In general, the idea of master/slave is that there is only one master (though there are multi-master protocols, where other devices can take over as "the master," so as with everything there are exceptions) and one or more slave devices (no real point if there are zero slaves.) The master initiates communications and all of the slaves listen. If a slave is addressed by the master (slaves usually have an ID or address that the master uses -- and the master usually doesn't have an address/ID), then when the master has completed its request the slave responds using some lines (one or more) that are shared by all the slave devices.
Like anything, different design requirements may modify this general idea. For example, a very common technique (used back probably before I was born) is to allow a slave device to have a reserved wire (often just one) that notifies the master that it wants communication. This might be an "interrupt line" reserved for the slave, for example. Or it can be much more complicated, such as with the APIC bus for the x86 devices. So some protocols permit "out-of-band" methods for a slave to notify the master that attention is desired. Regardless, it is the master that will initiate the actual communications required to service a slave.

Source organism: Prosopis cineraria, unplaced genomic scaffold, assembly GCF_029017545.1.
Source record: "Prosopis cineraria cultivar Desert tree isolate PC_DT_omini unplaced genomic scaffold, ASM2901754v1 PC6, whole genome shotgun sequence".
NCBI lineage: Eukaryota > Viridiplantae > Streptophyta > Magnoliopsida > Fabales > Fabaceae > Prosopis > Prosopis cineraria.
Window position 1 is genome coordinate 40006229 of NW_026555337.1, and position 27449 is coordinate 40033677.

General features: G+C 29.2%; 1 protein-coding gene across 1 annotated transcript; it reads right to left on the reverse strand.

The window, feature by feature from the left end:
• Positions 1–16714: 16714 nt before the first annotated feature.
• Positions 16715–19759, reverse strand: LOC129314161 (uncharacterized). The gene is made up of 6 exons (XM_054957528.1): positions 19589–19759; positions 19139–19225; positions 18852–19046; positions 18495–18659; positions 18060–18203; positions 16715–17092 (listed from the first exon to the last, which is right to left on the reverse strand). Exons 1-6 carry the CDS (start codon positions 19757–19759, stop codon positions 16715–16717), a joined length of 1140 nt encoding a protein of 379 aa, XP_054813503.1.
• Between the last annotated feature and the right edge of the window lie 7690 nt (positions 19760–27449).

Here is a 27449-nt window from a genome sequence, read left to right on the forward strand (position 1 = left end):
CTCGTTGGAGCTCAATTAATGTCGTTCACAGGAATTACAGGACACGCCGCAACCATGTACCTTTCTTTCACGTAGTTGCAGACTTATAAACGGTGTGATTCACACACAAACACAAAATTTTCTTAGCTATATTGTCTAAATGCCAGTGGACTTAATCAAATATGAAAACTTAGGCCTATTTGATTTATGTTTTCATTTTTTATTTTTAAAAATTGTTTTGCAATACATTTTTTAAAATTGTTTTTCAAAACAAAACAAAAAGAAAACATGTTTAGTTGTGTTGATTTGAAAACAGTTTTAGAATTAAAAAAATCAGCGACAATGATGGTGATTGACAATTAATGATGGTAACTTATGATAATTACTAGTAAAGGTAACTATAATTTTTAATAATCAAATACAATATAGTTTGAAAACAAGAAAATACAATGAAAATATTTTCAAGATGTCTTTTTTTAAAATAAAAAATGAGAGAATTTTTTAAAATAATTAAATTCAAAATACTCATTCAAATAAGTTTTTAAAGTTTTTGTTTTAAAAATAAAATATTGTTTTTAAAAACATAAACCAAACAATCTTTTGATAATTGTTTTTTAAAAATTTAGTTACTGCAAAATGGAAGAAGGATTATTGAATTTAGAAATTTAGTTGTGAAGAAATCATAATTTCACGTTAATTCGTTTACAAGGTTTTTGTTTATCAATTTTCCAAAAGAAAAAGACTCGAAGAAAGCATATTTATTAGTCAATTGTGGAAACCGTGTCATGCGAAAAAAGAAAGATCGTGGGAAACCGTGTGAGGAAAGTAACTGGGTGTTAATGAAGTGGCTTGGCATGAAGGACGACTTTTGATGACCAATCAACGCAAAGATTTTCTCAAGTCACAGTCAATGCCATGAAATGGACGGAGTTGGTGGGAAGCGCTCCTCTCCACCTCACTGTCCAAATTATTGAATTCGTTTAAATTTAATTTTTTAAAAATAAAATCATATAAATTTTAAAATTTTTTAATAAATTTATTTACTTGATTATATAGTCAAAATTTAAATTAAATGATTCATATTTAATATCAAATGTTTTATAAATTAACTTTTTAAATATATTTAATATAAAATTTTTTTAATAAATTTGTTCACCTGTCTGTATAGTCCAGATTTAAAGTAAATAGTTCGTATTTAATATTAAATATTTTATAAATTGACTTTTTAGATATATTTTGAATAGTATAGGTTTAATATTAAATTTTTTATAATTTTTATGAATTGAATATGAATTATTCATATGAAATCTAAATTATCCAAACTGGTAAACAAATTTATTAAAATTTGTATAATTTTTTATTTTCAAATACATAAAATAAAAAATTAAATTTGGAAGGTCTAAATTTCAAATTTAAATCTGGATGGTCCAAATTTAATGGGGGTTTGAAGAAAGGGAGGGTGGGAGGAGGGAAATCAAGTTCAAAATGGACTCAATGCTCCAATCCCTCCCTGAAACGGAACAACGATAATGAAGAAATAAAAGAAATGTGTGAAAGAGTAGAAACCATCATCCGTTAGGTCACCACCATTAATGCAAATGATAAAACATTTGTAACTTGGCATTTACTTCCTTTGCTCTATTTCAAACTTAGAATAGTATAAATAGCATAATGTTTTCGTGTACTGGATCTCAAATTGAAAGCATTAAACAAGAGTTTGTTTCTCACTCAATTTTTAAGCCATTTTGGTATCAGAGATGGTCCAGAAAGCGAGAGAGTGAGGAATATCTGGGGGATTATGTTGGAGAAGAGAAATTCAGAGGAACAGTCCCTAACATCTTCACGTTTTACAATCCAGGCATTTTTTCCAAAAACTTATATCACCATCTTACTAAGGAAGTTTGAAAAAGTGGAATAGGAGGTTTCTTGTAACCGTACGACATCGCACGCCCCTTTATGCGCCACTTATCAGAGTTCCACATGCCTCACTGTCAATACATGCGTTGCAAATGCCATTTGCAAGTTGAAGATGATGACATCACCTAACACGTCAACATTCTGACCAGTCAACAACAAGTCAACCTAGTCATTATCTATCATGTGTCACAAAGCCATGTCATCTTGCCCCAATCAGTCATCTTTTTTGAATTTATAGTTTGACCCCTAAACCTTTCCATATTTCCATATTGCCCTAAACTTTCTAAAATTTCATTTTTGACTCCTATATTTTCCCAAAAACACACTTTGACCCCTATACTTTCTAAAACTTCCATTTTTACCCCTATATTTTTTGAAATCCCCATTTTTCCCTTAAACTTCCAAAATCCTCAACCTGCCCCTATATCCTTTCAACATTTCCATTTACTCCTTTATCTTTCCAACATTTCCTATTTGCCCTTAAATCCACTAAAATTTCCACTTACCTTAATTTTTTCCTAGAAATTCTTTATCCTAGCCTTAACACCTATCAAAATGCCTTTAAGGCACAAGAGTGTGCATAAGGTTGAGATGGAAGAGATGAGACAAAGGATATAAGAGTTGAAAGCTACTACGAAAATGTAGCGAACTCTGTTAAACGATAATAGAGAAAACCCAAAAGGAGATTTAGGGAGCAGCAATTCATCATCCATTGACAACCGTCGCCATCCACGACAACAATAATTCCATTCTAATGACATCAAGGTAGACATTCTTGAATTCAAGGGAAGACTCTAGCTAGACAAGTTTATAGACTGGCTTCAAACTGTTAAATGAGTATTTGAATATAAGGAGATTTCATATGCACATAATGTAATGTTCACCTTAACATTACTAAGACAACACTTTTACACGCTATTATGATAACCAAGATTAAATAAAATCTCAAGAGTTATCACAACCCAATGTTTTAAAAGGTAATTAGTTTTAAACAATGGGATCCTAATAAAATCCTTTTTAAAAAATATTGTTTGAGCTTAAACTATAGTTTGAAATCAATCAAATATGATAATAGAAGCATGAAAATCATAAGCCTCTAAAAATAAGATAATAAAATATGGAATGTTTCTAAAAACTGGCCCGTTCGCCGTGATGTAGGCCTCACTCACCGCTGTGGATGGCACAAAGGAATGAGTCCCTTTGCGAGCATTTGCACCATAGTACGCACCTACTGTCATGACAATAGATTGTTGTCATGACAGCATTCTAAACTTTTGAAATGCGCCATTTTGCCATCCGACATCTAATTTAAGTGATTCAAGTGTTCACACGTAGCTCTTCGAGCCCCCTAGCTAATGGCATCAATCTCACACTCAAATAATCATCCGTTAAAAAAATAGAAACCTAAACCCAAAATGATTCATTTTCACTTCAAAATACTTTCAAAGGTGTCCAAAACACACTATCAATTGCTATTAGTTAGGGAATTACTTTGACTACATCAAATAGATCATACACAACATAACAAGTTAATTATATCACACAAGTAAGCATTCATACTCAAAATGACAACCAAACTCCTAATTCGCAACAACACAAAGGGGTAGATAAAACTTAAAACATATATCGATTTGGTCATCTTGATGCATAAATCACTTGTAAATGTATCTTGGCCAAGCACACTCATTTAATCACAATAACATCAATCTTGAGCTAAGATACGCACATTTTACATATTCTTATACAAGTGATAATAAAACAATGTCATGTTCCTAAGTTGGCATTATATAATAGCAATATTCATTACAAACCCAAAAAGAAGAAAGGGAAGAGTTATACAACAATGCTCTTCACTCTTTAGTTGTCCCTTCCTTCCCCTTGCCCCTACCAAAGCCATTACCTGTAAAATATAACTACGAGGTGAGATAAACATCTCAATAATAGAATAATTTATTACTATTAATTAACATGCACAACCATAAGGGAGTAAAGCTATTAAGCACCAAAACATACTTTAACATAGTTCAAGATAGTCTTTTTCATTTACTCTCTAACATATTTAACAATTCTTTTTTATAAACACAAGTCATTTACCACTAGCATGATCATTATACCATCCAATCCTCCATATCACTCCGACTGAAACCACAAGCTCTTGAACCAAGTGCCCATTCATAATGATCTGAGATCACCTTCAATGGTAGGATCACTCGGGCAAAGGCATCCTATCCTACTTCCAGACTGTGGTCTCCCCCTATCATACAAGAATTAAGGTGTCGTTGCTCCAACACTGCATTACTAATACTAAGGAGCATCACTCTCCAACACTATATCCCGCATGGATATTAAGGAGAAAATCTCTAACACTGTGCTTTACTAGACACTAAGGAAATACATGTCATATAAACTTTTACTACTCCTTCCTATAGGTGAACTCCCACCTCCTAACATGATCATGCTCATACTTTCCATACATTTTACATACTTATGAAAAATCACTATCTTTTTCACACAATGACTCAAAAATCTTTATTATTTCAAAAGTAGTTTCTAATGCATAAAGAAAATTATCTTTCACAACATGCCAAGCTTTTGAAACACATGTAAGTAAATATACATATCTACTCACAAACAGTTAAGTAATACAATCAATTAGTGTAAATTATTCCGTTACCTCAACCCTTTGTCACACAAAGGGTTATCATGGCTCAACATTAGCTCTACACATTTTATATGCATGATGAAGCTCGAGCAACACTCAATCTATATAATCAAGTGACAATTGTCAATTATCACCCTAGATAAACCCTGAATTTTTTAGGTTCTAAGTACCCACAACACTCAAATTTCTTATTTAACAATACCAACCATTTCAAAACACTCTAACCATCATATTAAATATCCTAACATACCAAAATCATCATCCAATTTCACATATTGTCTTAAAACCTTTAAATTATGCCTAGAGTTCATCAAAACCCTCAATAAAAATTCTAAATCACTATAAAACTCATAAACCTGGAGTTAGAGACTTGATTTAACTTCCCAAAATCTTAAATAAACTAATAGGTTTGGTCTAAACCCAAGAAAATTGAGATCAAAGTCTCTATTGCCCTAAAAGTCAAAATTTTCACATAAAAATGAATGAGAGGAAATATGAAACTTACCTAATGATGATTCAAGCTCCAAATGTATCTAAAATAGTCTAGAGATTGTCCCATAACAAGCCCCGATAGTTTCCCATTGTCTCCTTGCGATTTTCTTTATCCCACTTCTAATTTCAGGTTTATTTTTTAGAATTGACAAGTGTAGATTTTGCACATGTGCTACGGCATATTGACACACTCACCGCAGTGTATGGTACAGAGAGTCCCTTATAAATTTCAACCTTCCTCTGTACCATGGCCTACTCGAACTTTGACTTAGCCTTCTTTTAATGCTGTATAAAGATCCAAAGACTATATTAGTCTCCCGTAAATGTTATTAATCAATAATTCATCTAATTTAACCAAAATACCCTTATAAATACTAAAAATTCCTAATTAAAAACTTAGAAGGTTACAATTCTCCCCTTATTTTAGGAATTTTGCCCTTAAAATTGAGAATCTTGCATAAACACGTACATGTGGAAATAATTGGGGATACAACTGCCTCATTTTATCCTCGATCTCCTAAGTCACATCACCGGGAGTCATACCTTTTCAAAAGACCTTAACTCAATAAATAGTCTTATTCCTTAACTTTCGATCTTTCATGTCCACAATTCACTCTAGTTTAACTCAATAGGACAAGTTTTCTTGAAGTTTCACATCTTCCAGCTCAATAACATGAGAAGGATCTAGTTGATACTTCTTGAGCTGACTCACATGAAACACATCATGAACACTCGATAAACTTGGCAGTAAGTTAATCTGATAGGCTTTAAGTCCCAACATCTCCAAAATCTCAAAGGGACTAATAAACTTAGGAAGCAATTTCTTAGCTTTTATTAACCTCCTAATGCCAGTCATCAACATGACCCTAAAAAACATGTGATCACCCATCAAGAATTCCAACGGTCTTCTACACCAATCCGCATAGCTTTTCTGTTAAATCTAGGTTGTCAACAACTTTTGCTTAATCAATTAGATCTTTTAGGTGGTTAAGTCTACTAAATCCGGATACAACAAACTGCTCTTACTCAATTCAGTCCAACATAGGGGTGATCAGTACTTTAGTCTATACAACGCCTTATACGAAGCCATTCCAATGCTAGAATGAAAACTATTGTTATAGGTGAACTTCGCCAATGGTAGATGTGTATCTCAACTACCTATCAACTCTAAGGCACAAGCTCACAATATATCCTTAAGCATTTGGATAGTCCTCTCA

Also, in mastering systems it's generally assumed that inter-slave communication doesn't occur. However, even then some protocols will support a master-mediated slave-to-slave communication. (DMA techniques can and are used in this way, from time to time.)
Just get used to the fact that given any master/slave protocol, creative people will find ways to "extend the concept." So there isn't a one-size-fits-all definition. But the general idea is that there is a controller that mediates communications and there are devices that accept that mediation and work in concert with it.